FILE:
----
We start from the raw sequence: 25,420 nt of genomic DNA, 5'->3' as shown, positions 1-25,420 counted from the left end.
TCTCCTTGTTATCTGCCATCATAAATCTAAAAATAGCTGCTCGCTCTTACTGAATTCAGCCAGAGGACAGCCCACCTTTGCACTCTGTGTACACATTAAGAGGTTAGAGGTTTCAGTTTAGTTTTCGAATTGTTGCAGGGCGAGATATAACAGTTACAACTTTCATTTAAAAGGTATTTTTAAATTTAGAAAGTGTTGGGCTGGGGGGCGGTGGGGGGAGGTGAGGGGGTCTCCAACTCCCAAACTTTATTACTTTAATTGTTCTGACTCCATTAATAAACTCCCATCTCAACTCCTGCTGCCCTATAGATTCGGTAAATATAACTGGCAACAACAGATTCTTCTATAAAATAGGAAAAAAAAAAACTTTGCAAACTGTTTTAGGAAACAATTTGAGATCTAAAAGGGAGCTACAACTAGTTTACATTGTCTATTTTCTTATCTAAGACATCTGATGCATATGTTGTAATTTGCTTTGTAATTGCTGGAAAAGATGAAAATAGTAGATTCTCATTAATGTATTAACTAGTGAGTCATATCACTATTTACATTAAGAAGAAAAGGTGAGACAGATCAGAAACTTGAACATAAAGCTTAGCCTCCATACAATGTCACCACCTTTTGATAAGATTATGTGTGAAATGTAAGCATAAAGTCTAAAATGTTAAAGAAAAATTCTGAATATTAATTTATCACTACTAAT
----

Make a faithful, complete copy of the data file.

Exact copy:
We start from the raw sequence: 25,420 nt of genomic DNA, 5'->3' as shown, positions 1-25,420 counted from the left end.
TCTCCTTGTTATCTGCCATCATAAATCTAAAAATAGCTGCTCGCTCTTACTGAATTCAGCCAGAGGACAGCCCACCTTTGCACTCTGTGTACACATTAAGAGGTTAGAGGTTTCAGTTTAGTTTTCGAATTGTTGCAGGGCGAGATATAACAGTTACAACTTTCATTTAAAAGGTATTTTTAAATTTAGAAAGTGTTGGGCTGGGGGGCGGTGGGGGGAGGTGAGGGGGTCTCCAACTCCCAAACTTTATTACTTTAATTGTTCTGACTCCATTAATAAACTCCCATCTCAACTCCTGCTGCCCTATAGATTCGGTAAATATAACTGGCAACAACAGATTCTTCTATAAAATAGGAAAAAAAAAAACTTTGCAAACTGTTTTAGGAAACAATTTGAGATCTAAAAGGGAGCTACAACTAGTTTACATTGTCTATTTTCTTATCTAAGACATCTGATGCATATGTTGTAATTTGCTTTGTAATTGCTGGAAAAGATGAAAATAGTAGATTCTCATTAATGTATTAACTAGTGAGTCATATCACTATTTACATTAAGAAGAAAAGGTGAGACAGATCAGAAACTTGAACATAAAGCTTAGCCTCCATACAATGTCACCACCTTTTGATAAGATTATGTGTGAAATGTAAGCATAAAGTCTAAAATGTTAAAGAAAAATTCTGAATATTAATTTATCACTACTAAT